Growing up in the south, there is a real stigma around addiction and so a lot of alcoholism gets thrown in with just heavy drinking, something that’s considered part of southern culture. My father struggled with his own drinking problem for years( yet does not consider himself an alcoholic because he was” functioning”. I’d argue that though). while he is better today, I still have a hard time letting go of who he was when he was in that state, even though I know with all my being that it was not him.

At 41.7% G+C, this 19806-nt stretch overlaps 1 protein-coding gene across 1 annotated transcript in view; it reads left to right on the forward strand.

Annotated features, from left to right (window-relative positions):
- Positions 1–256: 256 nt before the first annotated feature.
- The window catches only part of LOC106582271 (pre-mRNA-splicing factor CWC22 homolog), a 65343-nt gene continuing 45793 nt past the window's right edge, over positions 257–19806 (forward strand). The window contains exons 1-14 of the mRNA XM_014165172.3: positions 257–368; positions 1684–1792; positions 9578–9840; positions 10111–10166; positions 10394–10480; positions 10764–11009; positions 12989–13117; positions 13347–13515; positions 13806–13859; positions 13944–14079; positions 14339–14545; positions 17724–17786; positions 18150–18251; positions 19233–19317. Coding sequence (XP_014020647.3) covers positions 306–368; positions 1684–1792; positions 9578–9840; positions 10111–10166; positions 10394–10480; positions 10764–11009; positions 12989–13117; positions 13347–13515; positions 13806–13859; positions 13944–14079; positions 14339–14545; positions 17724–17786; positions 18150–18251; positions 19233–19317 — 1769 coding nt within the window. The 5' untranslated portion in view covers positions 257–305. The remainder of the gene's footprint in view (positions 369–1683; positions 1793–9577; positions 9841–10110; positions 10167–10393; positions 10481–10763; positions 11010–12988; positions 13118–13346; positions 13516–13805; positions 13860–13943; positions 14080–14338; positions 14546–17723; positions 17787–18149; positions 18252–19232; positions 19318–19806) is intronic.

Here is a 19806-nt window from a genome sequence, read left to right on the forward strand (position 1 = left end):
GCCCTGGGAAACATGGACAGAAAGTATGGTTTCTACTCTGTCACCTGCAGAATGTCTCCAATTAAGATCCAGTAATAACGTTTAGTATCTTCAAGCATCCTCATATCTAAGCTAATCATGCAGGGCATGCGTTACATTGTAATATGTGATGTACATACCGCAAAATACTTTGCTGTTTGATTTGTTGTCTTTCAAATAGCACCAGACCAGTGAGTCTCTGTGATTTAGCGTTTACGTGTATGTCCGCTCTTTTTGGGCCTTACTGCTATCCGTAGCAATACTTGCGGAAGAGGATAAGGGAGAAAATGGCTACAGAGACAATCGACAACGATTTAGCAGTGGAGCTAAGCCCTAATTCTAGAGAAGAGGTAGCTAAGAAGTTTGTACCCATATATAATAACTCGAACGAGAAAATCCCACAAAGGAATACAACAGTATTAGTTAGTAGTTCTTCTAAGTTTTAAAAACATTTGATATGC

Thanks for this, Teri. As a person who’s very recently – and publicly- recovered from alcohol abuse (just passed the 5 months sober mark), I’ve been watching this whole circus with a lot of horror and uncomfortable self-awareness. I was really grateful for Russell Brand’s insightful and articulate thoughts on Winehouse’s devastating illness, and for the timely reminder of how insidious this disease is.